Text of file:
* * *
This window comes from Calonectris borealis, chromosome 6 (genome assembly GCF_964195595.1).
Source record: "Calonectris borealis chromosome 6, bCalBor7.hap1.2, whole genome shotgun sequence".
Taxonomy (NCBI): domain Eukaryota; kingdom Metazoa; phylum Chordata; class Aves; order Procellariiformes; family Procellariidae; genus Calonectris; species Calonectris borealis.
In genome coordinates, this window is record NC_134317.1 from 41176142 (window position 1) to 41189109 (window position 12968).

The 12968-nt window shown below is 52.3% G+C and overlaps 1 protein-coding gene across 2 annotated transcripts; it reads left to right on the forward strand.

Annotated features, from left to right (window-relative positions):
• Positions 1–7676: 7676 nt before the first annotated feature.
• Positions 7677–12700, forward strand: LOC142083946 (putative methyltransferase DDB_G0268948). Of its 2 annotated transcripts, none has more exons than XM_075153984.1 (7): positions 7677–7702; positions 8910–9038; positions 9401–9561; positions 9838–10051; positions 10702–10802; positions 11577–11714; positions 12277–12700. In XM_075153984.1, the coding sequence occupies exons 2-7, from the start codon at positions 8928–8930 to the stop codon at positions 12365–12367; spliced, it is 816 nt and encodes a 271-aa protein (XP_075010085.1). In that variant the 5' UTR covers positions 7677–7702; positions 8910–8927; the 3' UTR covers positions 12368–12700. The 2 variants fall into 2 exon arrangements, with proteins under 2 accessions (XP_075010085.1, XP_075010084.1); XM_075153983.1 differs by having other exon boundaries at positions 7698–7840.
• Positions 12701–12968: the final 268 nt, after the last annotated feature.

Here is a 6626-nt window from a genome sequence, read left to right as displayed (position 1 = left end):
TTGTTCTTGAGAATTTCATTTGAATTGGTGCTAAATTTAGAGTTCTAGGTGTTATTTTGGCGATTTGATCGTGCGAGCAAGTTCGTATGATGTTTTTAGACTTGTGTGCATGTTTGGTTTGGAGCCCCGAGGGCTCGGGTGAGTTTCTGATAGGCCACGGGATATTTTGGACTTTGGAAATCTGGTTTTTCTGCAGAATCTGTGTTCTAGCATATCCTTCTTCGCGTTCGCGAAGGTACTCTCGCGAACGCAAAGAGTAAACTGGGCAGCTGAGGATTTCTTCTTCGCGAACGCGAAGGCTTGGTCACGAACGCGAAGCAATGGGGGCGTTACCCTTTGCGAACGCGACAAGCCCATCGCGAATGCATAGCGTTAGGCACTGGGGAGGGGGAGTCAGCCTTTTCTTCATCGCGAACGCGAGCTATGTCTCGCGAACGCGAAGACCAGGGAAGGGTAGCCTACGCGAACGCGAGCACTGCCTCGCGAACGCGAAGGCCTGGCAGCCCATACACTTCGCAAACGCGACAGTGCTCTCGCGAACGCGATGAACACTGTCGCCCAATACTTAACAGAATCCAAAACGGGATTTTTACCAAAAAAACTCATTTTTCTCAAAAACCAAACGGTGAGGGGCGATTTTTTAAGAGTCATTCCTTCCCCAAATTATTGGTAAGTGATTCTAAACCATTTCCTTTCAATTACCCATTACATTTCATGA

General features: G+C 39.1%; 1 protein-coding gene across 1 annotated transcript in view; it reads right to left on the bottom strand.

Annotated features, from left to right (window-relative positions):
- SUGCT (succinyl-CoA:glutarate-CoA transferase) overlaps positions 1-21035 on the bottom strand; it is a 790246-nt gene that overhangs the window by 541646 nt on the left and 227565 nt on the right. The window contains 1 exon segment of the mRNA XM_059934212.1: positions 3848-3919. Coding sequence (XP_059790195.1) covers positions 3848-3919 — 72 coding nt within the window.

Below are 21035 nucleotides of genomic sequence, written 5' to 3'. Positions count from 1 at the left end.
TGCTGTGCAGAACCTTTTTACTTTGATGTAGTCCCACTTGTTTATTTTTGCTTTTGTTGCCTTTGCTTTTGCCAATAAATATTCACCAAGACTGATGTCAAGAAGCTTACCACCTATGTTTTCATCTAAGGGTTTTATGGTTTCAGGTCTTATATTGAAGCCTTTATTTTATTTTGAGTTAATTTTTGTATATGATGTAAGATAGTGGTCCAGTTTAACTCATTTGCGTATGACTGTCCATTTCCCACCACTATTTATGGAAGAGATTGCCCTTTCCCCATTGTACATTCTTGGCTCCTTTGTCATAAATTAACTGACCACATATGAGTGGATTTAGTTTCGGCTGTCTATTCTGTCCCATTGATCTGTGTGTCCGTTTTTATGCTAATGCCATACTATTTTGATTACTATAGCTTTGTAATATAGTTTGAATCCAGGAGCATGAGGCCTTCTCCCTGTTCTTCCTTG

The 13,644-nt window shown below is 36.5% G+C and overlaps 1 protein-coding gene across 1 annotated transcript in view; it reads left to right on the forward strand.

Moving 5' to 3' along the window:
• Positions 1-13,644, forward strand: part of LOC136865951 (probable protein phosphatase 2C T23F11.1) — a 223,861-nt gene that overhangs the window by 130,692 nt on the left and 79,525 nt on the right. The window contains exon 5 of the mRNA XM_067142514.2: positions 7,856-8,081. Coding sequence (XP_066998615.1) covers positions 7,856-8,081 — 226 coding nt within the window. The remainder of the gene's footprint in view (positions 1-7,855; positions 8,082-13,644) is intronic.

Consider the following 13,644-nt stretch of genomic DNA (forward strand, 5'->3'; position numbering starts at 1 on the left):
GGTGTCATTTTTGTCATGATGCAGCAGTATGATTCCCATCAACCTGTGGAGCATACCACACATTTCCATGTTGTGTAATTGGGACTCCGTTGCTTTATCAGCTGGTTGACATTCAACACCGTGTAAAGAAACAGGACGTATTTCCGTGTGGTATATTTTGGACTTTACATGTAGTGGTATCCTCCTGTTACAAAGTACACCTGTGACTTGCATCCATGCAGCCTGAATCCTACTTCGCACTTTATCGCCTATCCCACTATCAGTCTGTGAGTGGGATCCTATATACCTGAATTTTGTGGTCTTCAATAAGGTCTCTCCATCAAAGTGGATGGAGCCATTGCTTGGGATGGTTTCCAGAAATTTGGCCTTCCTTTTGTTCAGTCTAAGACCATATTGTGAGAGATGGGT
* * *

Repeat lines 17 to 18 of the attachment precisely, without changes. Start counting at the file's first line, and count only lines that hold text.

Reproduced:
The 13,644-nt window shown below is 36.5% G+C and overlaps 1 protein-coding gene across 1 annotated transcript in view; it reads left to right on the forward strand.

Moving 5' to 3' along the window: